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photographic codes


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In semiotic discourse, the processes of transformation involved in the production of images with a camera. Supposedly, someone once handed the artist Picasso a photograph, asking, ‘Can't you paint my wife realistically like this?’ The artist replied, ‘Is that really what she looks like?’ Receiving an affirmative answer, he declared,‘Then she must be very flat, and quite small.’ Barthes noted that a photograph appears to be ‘a message without a code’, referring to its indexicality and irreducibility to recombinable elements, but he went on to argue that the common-sense notion that it is purely denotative is a myth. The British art historian John Tagg (b.1949) adds that ‘the transparency of the photograph is its most powerful rhetorical device’. Semioticians refer to ‘reading photographs’. Photographic codes include genre, camerawork (lens choice, focus, aperture, exposure, camera position), composition (framing, distance, camera angle, lighting), film (quality, type, colour), developing (exposure, treatments) and printing (paper, size, cropping). See alsopictorial codes; representational codes; visual semiotics.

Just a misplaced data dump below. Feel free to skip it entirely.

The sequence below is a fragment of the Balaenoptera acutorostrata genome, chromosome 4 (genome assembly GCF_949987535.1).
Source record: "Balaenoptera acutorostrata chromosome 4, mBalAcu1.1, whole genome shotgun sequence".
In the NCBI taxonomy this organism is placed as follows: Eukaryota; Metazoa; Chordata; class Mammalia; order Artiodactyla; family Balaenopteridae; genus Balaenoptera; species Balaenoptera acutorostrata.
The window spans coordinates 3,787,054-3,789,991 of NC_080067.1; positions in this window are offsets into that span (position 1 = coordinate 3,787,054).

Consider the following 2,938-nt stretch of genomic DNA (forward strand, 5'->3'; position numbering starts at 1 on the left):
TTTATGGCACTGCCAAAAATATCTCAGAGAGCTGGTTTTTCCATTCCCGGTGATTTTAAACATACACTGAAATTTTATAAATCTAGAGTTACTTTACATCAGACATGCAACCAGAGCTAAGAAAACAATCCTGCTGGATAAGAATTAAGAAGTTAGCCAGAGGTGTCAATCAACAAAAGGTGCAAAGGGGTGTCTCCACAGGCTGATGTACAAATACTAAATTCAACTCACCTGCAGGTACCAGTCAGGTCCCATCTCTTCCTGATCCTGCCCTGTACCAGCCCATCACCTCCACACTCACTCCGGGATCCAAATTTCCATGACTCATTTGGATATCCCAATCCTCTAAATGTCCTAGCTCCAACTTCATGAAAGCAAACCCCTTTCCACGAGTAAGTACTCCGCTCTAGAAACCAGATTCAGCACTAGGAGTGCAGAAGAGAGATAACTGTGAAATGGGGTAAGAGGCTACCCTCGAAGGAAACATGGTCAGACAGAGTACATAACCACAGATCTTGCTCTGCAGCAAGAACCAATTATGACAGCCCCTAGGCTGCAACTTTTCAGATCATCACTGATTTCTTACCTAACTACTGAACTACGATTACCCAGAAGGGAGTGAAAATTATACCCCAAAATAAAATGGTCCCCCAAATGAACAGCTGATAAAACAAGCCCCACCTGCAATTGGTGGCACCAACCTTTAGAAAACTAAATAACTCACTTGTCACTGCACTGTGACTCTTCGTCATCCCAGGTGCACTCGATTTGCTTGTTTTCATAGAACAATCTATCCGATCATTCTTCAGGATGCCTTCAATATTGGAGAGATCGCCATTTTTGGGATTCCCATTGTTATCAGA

Subjects: Media Studies.


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